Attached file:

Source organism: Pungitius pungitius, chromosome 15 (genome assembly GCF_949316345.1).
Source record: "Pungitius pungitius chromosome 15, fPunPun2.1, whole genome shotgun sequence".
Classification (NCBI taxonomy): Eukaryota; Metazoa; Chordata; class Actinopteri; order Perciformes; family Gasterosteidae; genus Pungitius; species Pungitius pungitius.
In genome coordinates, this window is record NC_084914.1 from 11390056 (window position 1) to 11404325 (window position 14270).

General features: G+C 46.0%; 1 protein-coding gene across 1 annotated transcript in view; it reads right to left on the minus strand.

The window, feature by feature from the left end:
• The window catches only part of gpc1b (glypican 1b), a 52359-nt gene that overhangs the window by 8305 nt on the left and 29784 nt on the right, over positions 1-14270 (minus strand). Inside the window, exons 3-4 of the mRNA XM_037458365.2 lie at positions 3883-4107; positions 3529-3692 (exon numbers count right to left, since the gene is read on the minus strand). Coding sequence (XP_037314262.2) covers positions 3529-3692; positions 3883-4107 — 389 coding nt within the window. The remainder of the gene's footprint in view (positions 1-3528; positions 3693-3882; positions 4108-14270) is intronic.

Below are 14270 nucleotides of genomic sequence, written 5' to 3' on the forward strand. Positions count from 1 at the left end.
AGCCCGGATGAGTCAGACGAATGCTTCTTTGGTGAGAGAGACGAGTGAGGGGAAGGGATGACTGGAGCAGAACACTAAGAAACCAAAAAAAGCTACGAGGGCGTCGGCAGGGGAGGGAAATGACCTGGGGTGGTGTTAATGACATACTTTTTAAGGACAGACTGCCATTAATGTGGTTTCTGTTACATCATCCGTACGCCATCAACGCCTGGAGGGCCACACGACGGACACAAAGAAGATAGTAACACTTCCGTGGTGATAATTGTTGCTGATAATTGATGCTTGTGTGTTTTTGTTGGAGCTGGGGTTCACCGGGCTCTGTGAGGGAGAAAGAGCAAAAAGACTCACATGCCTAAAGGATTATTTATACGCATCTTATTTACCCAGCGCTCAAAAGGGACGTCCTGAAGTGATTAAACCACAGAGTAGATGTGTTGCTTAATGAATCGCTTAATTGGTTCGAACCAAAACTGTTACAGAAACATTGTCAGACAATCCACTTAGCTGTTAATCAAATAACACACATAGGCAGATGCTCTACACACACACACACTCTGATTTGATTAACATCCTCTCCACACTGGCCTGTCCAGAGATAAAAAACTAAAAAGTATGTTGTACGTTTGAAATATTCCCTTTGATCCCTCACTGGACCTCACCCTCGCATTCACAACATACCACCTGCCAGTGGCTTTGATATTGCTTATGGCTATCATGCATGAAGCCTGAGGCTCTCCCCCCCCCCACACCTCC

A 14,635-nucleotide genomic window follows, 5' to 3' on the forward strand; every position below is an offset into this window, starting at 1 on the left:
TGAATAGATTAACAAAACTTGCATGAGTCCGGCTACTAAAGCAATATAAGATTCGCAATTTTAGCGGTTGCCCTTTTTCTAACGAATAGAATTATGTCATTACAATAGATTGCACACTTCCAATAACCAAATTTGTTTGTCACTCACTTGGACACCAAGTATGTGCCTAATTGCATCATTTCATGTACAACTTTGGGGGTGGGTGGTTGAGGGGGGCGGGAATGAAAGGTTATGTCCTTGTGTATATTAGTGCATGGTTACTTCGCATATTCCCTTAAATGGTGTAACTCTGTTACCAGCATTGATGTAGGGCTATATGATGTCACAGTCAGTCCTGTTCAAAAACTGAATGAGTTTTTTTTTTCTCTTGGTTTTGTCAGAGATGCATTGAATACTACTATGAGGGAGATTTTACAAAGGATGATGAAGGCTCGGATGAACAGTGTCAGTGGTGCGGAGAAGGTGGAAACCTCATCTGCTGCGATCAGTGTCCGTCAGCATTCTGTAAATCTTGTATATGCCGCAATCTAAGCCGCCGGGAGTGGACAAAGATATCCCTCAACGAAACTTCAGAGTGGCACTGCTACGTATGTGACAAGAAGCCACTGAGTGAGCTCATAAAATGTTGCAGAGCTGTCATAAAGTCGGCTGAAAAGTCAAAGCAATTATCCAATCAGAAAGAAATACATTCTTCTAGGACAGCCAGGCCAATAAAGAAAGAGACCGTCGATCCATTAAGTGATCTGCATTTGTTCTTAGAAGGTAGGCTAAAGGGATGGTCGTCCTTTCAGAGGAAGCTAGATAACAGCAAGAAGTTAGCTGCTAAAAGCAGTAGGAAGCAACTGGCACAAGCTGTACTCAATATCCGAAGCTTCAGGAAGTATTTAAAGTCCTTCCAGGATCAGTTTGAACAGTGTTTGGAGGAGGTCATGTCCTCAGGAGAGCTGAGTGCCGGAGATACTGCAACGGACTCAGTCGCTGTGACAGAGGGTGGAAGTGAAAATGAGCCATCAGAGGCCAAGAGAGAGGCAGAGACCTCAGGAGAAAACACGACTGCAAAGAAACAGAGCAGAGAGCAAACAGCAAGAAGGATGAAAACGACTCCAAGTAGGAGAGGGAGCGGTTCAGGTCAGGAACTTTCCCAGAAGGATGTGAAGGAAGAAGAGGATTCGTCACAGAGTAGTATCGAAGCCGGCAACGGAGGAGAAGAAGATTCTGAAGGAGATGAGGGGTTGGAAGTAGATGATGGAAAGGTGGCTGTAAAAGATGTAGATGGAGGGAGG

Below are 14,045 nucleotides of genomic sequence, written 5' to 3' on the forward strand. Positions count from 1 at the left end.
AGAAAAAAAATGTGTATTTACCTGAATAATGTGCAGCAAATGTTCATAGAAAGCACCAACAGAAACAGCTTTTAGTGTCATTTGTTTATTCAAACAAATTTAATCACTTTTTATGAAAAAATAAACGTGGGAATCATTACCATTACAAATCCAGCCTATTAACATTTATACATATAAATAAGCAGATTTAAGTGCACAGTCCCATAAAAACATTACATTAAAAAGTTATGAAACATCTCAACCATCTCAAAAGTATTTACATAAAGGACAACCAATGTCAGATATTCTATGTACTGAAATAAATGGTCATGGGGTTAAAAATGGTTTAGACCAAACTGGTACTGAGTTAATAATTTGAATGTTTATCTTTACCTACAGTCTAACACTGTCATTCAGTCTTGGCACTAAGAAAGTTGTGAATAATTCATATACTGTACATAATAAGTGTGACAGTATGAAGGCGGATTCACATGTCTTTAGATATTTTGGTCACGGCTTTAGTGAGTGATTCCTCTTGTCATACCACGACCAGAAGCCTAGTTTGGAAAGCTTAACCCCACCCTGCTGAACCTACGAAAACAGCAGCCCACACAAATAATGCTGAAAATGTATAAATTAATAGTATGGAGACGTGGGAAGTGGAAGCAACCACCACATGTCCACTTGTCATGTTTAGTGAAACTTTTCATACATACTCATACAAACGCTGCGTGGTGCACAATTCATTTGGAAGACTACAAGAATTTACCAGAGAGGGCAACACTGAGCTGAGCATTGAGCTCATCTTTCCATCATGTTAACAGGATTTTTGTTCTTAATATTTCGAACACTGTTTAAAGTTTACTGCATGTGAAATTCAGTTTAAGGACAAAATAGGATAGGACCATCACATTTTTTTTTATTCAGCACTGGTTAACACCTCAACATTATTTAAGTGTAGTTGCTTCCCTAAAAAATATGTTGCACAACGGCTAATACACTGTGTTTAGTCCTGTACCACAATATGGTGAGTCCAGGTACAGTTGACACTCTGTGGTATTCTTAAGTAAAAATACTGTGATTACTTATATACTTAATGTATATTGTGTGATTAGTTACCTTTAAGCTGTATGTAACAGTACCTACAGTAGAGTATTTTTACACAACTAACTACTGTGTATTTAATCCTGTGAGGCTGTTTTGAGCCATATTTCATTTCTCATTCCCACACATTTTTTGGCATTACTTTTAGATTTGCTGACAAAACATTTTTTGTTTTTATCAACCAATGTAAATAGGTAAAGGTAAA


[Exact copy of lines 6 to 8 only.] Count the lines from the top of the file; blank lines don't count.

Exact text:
The window, feature by feature from the left end:
• The window catches only part of gpc1b (glypican 1b), a 52359-nt gene that overhangs the window by 8305 nt on the left and 29784 nt on the right, over positions 1-14270 (minus strand). Inside the window, exons 3-4 of the mRNA XM_037458365.2 lie at positions 3883-4107; positions 3529-3692 (exon numbers count right to left, since the gene is read on the minus strand). Coding sequence (XP_037314262.2) covers positions 3529-3692; positions 3883-4107 — 389 coding nt within the window. The remainder of the gene's footprint in view (positions 1-3528; positions 3693-3882; positions 4108-14270) is intronic.

Below are 14270 nucleotides of genomic sequence, written 5' to 3' on the forward strand. Positions count from 1 at the left end.